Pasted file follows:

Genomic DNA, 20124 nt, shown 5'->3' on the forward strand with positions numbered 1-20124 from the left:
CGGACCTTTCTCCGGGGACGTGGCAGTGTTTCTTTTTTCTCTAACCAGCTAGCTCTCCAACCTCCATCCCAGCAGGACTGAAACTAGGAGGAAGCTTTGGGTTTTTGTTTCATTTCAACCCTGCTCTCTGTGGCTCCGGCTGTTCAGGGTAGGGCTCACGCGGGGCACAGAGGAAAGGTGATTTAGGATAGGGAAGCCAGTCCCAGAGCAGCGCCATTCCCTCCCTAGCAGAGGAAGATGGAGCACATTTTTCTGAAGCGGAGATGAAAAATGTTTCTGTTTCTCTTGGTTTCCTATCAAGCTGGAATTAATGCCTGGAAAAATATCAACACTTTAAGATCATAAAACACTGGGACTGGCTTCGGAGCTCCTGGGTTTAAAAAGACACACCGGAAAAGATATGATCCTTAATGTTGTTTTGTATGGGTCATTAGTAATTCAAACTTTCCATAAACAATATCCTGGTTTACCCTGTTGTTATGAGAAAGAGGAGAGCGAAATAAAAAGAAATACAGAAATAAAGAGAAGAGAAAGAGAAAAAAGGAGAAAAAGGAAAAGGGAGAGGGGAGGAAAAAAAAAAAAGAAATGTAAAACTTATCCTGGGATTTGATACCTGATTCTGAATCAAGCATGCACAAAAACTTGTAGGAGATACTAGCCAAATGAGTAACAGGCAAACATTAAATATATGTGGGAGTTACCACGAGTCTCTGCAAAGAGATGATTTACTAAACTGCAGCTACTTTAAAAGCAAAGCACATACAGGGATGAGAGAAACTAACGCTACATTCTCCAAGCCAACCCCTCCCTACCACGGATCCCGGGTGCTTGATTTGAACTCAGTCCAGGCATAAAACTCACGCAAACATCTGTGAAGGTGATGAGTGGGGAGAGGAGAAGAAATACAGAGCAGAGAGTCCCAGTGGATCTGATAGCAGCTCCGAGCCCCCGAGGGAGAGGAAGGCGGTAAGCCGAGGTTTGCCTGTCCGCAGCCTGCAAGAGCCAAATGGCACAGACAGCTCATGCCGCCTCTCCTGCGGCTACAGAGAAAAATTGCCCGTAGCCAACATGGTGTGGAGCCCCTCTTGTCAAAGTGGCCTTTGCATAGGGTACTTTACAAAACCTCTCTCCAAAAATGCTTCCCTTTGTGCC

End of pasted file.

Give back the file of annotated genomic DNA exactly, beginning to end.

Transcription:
Genomic DNA, 20124 nt, shown 5'->3' on the forward strand with positions numbered 1-20124 from the left:
CGGACCTTTCTCCGGGGACGTGGCAGTGTTTCTTTTTTCTCTAACCAGCTAGCTCTCCAACCTCCATCCCAGCAGGACTGAAACTAGGAGGAAGCTTTGGGTTTTTGTTTCATTTCAACCCTGCTCTCTGTGGCTCCGGCTGTTCAGGGTAGGGCTCACGCGGGGCACAGAGGAAAGGTGATTTAGGATAGGGAAGCCAGTCCCAGAGCAGCGCCATTCCCTCCCTAGCAGAGGAAGATGGAGCACATTTTTCTGAAGCGGAGATGAAAAATGTTTCTGTTTCTCTTGGTTTCCTATCAAGCTGGAATTAATGCCTGGAAAAATATCAACACTTTAAGATCATAAAACACTGGGACTGGCTTCGGAGCTCCTGGGTTTAAAAAGACACACCGGAAAAGATATGATCCTTAATGTTGTTTTGTATGGGTCATTAGTAATTCAAACTTTCCATAAACAATATCCTGGTTTACCCTGTTGTTATGAGAAAGAGGAGAGCGAAATAAAAAGAAATACAGAAATAAAGAGAAGAGAAAGAGAAAAAAGGAGAAAAAGGAAAAGGGAGAGGGGAGGAAAAAAAAAAAAGAAATGTAAAACTTATCCTGGGATTTGATACCTGATTCTGAATCAAGCATGCACAAAAACTTGTAGGAGATACTAGCCAAATGAGTAACAGGCAAACATTAAATATATGTGGGAGTTACCACGAGTCTCTGCAAAGAGATGATTTACTAAACTGCAGCTACTTTAAAAGCAAAGCACATACAGGGATGAGAGAAACTAACGCTACATTCTCCAAGCCAACCCCTCCCTACCACGGATCCCGGGTGCTTGATTTGAACTCAGTCCAGGCATAAAACTCACGCAAACATCTGTGAAGGTGATGAGTGGGGAGAGGAGAAGAAATACAGAGCAGAGAGTCCCAGTGGATCTGATAGCAGCTCCGAGCCCCCGAGGGAGAGGAAGGCGGTAAGCCGAGGTTTGCCTGTCCGCAGCCTGCAAGAGCCAAATGGCACAGACAGCTCATGCCGCCTCTCCTGCGGCTACAGAGAAAAATTGCCCGTAGCCAACATGGTGTGGAGCCCCTCTTGTCAAAGTGGCCTTTGCATAGGGTACTTTACAAAACCTCTCTCCAAAAATGCTTCCCTTTGTGCC